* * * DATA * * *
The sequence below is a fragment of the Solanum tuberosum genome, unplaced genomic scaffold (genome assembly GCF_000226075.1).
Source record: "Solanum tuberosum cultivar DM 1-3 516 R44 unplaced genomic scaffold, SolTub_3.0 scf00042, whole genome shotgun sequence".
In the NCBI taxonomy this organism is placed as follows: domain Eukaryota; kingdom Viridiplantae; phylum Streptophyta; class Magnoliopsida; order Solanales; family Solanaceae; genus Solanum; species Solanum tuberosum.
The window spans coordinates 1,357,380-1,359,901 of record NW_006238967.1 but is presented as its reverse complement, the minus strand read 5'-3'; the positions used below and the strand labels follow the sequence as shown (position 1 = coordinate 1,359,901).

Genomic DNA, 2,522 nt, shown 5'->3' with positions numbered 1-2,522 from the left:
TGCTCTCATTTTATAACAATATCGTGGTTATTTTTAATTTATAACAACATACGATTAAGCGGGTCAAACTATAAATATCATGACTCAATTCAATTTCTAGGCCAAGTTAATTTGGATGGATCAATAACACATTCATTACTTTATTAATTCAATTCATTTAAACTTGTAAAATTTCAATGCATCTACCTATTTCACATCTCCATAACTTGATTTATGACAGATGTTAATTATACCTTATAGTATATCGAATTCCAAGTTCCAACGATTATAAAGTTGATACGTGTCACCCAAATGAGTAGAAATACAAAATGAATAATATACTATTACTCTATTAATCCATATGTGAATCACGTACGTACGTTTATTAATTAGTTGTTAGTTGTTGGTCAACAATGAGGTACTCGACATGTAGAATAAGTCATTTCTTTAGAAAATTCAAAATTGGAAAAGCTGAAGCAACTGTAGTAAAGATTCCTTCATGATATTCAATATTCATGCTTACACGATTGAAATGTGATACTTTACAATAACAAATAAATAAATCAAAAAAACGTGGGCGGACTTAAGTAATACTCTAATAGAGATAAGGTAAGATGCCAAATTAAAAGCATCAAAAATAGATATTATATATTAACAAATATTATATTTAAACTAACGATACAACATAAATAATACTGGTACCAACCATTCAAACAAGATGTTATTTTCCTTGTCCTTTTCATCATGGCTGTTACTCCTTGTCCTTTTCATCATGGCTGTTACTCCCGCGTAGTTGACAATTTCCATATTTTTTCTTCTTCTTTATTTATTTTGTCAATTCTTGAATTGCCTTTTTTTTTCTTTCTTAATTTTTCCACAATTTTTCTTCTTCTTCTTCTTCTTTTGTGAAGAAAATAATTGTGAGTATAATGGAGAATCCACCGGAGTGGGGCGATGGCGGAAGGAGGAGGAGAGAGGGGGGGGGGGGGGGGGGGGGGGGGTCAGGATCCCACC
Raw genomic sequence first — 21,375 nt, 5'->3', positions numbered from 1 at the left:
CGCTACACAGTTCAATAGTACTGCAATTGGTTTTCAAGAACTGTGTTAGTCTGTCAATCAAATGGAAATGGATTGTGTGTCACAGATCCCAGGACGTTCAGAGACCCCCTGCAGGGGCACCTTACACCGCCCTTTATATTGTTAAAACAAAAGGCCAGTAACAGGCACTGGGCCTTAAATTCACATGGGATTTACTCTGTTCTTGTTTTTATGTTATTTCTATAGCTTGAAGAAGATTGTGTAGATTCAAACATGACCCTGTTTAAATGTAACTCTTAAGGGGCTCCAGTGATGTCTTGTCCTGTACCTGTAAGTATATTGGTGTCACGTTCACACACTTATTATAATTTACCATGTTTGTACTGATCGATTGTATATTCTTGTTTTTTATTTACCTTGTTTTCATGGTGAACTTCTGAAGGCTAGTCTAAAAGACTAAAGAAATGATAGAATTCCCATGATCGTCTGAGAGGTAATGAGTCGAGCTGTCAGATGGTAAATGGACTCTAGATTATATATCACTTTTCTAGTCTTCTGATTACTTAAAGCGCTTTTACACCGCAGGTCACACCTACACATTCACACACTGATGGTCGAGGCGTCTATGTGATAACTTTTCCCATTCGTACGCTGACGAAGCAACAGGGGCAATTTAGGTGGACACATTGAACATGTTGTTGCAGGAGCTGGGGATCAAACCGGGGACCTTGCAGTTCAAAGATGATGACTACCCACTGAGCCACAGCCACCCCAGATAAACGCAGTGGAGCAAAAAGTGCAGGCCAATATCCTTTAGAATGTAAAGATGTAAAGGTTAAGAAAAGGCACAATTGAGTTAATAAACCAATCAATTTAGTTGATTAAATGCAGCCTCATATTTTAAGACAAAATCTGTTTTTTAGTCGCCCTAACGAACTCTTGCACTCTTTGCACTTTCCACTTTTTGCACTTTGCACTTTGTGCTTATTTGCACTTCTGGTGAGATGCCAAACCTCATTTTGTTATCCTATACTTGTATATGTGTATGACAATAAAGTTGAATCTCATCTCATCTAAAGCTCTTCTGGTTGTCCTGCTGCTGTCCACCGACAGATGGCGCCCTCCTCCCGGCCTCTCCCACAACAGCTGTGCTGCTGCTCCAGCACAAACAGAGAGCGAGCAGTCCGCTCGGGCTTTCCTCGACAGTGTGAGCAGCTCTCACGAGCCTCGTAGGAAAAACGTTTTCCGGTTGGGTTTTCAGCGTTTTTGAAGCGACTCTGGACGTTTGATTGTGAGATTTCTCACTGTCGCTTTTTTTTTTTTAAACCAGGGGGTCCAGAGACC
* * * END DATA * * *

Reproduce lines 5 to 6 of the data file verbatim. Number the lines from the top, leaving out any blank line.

Genomic DNA, 2,522 nt, shown 5'->3' with positions numbered 1-2,522 from the left:
TGCTCTCATTTTATAACAATATCGTGGTTATTTTTAATTTATAACAACATACGATTAAGCGGGTCAAACTATAAATATCATGACTCAATTCAATTTCTAGGCCAAGTTAATTTGGATGGATCAATAACACATTCATTACTTTATTAATTCAATTCATTTAAACTTGTAAAATTTCAATGCATCTACCTATTTCACATCTCCATAACTTGATTTATGACAGATGTTAATTATACCTTATAGTATATCGAATTCCAAGTTCCAACGATTATAAAGTTGATACGTGTCACCCAAATGAGTAGAAATACAAAATGAATAATATACTATTACTCTATTAATCCATATGTGAATCACGTACGTACGTTTATTAATTAGTTGTTAGTTGTTGGTCAACAATGAGGTACTCGACATGTAGAATAAGTCATTTCTTTAGAAAATTCAAAATTGGAAAAGCTGAAGCAACTGTAGTAAAGATTCCTTCATGATATTCAATATTCATGCTTACACGATTGAAATGTGATACTTTACAATAACAAATAAATAAATCAAAAAAACGTGGGCGGACTTAAGTAATACTCTAATAGAGATAAGGTAAGATGCCAAATTAAAAGCATCAAAAATAGATATTATATATTAACAAATATTATATTTAAACTAACGATACAACATAAATAATACTGGTACCAACCATTCAAACAAGATGTTATTTTCCTTGTCCTTTTCATCATGGCTGTTACTCCTTGTCCTTTTCATCATGGCTGTTACTCCCGCGTAGTTGACAATTTCCATATTTTTTCTTCTTCTTTATTTATTTTGTCAATTCTTGAATTGCCTTTTTTTTTCTTTCTTAATTTTTCCACAATTTTTCTTCTTCTTCTTCTTCTTTTGTGAAGAAAATAATTGTGAGTATAATGGAGAATCCACCGGAGTGGGGCGATGGCGGAAGGAGGAGGAGAGAGGGGGGGGGGGGGGGGGGGGGGGGGTCAGGATCCCACC